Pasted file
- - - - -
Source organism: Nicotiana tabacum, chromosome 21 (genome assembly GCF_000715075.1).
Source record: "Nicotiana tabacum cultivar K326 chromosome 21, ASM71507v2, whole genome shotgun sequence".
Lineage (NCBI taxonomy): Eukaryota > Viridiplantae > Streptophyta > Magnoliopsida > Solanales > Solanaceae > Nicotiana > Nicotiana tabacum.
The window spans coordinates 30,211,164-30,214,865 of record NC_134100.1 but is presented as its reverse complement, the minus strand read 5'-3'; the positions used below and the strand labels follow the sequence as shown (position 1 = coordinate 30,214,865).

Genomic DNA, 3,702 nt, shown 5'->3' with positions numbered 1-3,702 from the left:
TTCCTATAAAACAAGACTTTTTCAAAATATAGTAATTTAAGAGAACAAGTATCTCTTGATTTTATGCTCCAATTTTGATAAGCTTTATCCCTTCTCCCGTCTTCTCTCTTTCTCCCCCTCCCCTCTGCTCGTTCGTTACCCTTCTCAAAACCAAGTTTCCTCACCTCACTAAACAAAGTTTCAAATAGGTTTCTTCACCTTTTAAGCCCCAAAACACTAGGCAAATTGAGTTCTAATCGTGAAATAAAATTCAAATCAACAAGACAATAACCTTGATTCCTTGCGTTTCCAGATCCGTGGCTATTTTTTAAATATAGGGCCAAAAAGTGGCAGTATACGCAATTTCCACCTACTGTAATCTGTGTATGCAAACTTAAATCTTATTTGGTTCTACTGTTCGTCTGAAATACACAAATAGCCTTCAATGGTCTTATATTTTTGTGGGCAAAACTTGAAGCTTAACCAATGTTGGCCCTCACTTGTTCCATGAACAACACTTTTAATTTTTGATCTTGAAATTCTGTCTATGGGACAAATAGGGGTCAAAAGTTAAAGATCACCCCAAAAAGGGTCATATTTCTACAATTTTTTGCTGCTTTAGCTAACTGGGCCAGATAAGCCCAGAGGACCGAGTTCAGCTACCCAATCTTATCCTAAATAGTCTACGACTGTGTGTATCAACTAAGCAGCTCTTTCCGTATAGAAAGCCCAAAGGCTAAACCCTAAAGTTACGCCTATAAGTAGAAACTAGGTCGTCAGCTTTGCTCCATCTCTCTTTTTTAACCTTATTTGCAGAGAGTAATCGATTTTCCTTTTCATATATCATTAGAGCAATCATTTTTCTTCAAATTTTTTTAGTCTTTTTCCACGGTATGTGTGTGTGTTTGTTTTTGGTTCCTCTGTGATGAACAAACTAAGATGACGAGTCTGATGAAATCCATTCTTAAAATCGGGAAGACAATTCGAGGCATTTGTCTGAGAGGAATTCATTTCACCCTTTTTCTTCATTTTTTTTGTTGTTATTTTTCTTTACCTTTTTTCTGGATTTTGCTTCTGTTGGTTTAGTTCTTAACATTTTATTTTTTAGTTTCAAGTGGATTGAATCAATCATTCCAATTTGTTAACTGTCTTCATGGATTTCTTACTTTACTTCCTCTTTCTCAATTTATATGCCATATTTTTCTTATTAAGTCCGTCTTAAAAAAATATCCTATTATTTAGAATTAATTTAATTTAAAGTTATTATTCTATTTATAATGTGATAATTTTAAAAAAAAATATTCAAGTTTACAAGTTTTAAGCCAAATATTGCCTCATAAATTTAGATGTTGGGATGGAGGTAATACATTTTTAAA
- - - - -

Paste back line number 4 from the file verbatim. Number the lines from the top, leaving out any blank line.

The window spans coordinates 30,211,164-30,214,865 of record NC_134100.1 but is presented as its reverse complement, the minus strand read 5'-3'; the positions used below and the strand labels follow the sequence as shown (position 1 = coordinate 30,214,865).